(Photo credit BRENDAN SMIALOWSKI/AFP/GettyImages)
By Richard Wolf, USA TODAY
The Obama administration has opened the door to changes in the welfare system's work requirements, a section of the 1996 welfare-to-work law that Republicans consider sacrosanct.
The Department of Health and Human Services notified states Thursday that Secretary Kathleen Sebelius would consider waivers "to allow states to test alternative and innovative strategies, policies and procedures that are designed to improve employment outcomes for needy families."
The welfare law, which went into effect in July 1997 and is celebrating its 15-year anniversary, employed strict work rules and time limits on cash assistance. The law, combined with state experiments of the early 1990s and the hot economy of the late 1990s, helped slash welfare rolls from more than 14 million in 1994 to 4 million today.
Progress has slowed in recent years, and states have complained about work rules that tie them down in paperwork. So the administration seeks to unleash another era of experimentation.
"States led the way on welfare reform in the 1990s -- testing new approaches and learning what worked and what did not," reads the HHS directive from Earl Johnson, director of the Office of Family Assistance. "The secretary is interested in using her authority to approve waiver demonstrations to challenge states to engage in a new round of innovation that seeks to find more effective mechanisms for helping families succeed in employment."
Republicans don't see it that way.
"The Obama administration is proposing to let states effectively eliminate (the work requirement)," said House Ways and Means Committee Chairman Dave Camp, R-Mich. "This is a brazen and unwarranted unraveling of welfare reform. This ends welfare reform as we know it."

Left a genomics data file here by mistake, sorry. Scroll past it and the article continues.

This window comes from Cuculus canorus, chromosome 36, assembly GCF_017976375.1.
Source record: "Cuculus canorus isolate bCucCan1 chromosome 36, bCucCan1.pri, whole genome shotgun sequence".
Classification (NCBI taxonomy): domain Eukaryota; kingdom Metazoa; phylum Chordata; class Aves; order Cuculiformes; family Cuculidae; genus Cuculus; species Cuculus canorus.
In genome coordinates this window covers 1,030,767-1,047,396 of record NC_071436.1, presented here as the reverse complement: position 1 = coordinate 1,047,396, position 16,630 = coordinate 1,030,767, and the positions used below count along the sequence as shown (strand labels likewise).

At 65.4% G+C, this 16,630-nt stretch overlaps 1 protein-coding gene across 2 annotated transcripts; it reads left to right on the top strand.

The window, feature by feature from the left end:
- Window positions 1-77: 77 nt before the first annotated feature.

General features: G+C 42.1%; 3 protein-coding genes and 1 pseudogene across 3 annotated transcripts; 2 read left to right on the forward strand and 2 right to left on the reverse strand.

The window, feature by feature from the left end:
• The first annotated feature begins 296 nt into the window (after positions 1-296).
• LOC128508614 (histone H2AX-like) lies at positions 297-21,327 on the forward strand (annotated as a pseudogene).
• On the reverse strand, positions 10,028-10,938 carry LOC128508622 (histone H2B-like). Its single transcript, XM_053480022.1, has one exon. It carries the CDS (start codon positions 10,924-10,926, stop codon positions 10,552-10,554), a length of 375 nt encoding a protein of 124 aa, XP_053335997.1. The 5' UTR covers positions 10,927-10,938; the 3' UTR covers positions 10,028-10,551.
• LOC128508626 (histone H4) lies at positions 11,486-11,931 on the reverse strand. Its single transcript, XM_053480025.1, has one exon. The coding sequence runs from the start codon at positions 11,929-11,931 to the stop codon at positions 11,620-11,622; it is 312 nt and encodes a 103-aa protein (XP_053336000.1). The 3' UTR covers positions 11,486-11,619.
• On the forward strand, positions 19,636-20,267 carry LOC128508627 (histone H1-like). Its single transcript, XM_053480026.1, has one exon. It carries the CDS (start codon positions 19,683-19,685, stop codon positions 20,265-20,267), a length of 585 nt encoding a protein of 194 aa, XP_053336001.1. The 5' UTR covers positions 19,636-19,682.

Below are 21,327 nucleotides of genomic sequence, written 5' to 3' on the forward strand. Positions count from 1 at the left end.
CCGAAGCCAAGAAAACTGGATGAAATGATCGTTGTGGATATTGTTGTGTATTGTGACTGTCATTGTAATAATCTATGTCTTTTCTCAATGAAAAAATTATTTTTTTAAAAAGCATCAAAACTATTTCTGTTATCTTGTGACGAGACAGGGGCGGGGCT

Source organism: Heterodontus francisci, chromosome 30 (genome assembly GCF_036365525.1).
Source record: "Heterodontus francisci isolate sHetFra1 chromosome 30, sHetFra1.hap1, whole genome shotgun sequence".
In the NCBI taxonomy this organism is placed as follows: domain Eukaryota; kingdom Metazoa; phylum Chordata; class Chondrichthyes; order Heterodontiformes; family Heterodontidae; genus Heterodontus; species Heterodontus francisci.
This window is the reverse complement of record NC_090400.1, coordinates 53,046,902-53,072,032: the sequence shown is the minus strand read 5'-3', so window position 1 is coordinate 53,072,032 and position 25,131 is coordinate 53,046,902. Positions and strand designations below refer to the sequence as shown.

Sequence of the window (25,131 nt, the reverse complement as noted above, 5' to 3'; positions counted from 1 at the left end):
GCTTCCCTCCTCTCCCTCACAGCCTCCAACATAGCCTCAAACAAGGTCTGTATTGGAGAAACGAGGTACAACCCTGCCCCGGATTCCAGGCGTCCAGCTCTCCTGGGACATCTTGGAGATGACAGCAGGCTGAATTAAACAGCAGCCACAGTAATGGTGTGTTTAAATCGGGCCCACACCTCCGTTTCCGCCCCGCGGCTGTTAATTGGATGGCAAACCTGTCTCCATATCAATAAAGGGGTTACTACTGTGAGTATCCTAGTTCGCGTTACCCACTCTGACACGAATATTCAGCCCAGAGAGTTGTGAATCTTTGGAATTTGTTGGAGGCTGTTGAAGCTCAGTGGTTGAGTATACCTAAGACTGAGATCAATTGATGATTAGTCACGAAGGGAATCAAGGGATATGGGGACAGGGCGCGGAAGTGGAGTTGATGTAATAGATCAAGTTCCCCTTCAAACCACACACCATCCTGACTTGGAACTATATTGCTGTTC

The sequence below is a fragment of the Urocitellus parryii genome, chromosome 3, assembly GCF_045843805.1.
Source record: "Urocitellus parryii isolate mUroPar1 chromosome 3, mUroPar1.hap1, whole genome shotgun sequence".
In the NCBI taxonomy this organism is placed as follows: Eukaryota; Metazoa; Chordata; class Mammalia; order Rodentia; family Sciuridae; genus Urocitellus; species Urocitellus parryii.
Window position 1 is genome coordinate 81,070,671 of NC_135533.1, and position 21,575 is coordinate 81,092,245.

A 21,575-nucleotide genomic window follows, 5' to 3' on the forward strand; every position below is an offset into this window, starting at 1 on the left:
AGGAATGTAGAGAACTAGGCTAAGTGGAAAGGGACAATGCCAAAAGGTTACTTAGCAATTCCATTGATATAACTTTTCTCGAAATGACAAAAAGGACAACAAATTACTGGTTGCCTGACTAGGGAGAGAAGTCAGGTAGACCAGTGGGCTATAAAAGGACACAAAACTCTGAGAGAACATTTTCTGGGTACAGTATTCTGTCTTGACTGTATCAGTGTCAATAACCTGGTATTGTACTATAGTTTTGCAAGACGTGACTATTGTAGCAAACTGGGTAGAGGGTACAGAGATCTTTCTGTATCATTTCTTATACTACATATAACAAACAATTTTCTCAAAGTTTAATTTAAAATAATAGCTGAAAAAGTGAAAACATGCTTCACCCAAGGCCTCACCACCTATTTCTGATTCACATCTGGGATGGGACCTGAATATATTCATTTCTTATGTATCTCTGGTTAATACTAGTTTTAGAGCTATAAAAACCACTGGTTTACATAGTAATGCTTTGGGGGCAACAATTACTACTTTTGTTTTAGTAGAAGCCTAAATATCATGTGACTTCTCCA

Sen. Orrin Hatch, R-Utah, top Republican on the Senate Finance Committee, agreed states need better ways to get welfare recipients into "activities that promote self-sufficiency." Utah is one of the states seeking changes.
He said the administration went around Congress by acting alone.
"This power grab by the Obama administration is not a constructive effort to encourage states to think creatively about how to get more people off of welfare and into productive jobs," Hatch said.
The lawmakers' criticism followed an initial complaint from Robert Rector of the conservative Heritage Foundation, one of the architects behind the original welfare law, which was a compromise between President Bill Clinton's administration and Republicans in Congress.
"It no longer has any binding force. It might as well have never been written," Rector said.
By midday Friday, Republican presidential candidate Mitt Romney was pointing the finger directly at Obama.
"The president's action is completely misdirected," Romney said. "Work is a dignified endeavor, and the linkage of work and welfare is essential to prevent welfare from becoming a way of life."